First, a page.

September 6, 2013
Little-known stories live large on screen
Several tales largely unknown to mainstream audiences are brought to the fore in many of this fall’s cinematic offerings.
Among these is “Kill Your Darlings,” a coming-of-age film about the celebrated beat generation poet Allen Ginsberg during his time as a student at Columbia University in 1944. The movie blends the theme of youthful counter-culture activity with issues surrounding sexual identity and a sensational murder that is rarely discussed today.
Ginsberg (Daniel Radcliffe) is a shy Jewish boy from New Jersey helping to care for his mentally ill mother (Jennifer Jason Leigh). When he arrives at Columbia, he meets the beautiful, magnetic and rebellious young Lucien Carr (Dane DeHaan), who jumps on a table during a tour of the library for new arrivals and recites a lurid passage from Henry Miller. Ginsberg is mesmerized by the sophisticated, androgynous rebel and becomes part of Carr’s fast-living circle that includes William Burroughs (Ben Foster), another beat poet slated for celebrity, and David Kammerer (Michael C. Hall), an older man who is obsessed with Carr. Into the mix comes Jack Kerouac (Jack Huston), a former football player and merchant marine who would also become a noted beat generation writer.
The group engages in a series of outrageous pranks, and, as Ginsberg and Carr draw closer, Kammerer feels excluded and becomes intensely jealous. Events reach a crescendo when Kammerer confronts Carr hysterically and Carr stabs him to death. Ultimately, Carr claims that the murder was an honor killing, because he was defending himself from Kammerer, who was a homosexual. In 1944, that was an acceptable defense, and Carr receives a light sentence.
Director John Krokidas, who makes his feature film debut with this effort, said he has admired Ginsberg’s daring since he was a teenager.
“Like many an adolescent who grew up in a pretty regular family in the suburbs, reading the beats for the first time was extremely attractive, because they presented an alternate way of living your life, a more authentic life, a life full of spirit and rebellion and living for your art. What potential artist doesn’t romanticize that dream at the age of 16 or 17? Plus, at that time in my life, I was closeted, so imagine reading the works of Allen Ginsberg, where he’s so up front and honest about his sexuality.”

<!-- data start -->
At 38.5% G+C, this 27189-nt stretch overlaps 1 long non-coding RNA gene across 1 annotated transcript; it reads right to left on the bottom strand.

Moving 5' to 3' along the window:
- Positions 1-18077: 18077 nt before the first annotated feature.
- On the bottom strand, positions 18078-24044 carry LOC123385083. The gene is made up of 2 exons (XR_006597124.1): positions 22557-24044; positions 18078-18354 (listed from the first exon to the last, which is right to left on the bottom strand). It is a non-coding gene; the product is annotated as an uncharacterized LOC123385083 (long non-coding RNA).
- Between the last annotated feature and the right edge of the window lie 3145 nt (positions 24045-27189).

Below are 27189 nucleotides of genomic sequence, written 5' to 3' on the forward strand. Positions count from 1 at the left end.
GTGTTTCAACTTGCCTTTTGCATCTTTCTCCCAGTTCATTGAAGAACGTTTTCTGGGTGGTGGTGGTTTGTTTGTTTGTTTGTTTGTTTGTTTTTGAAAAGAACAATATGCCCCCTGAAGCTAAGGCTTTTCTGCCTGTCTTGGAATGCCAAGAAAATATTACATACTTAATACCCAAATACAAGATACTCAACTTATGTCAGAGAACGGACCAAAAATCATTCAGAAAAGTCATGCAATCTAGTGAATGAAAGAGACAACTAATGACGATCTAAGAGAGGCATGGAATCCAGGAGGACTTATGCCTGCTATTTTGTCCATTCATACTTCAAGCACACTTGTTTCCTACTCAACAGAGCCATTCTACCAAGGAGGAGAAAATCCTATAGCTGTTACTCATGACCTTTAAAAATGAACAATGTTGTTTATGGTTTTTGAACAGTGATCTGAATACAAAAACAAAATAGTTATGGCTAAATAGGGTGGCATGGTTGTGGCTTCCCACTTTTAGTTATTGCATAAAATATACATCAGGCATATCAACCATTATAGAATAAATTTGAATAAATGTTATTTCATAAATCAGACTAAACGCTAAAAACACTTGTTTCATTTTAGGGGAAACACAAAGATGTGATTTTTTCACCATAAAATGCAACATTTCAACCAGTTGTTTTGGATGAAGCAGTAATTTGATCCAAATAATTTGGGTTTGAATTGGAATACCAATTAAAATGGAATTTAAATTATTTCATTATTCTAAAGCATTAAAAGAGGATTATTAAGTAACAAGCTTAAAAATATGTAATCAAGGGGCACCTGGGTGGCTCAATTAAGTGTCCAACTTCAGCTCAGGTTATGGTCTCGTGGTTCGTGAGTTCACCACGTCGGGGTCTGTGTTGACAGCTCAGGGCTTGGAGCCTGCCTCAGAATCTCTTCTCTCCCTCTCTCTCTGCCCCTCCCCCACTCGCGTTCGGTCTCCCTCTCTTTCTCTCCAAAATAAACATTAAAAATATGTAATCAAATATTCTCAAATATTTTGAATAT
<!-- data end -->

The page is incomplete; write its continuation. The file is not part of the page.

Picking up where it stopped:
Ginsberg’s character is heavily influenced by the fact that he was Jewish, Krokidas added. “When he got to school for the first time — not just because of his sexuality, but because of his Jewish heritage — he was seen as ‘the other,’ was seen as different.
“I remember reading interviews with him, and when people asked, ‘Are you a Jewish poet?’ he said, ‘I am a Jewish poet. I’m Jewish. I am a poet. I’m also a gay poet, but, yes, I’m a Jewish poet. I wrote a poem called ‘Kaddish.’ You might have heard of it.’ ’’
Krokidas said his own mother is Jewish, but he is also of Greek-Orthodox and Italian-Catholic heritage. However, he grew up mainly in the Jewish community, and he considers his Jewish roots part of his artistic identity. In fact, several members of his cast and crew are Jewish.
“This was a very Jewish production,” Krokidas said. “That wasn’t a conscious decision, but you find out it’s in the people that you belong with, and in an artistic endeavor like a low-budget independent film, a lot of the instinctual decisions you make on who to work with are based on an idea of shared vision, academically, of course, but also a common emotional and personality shorthand and understanding.”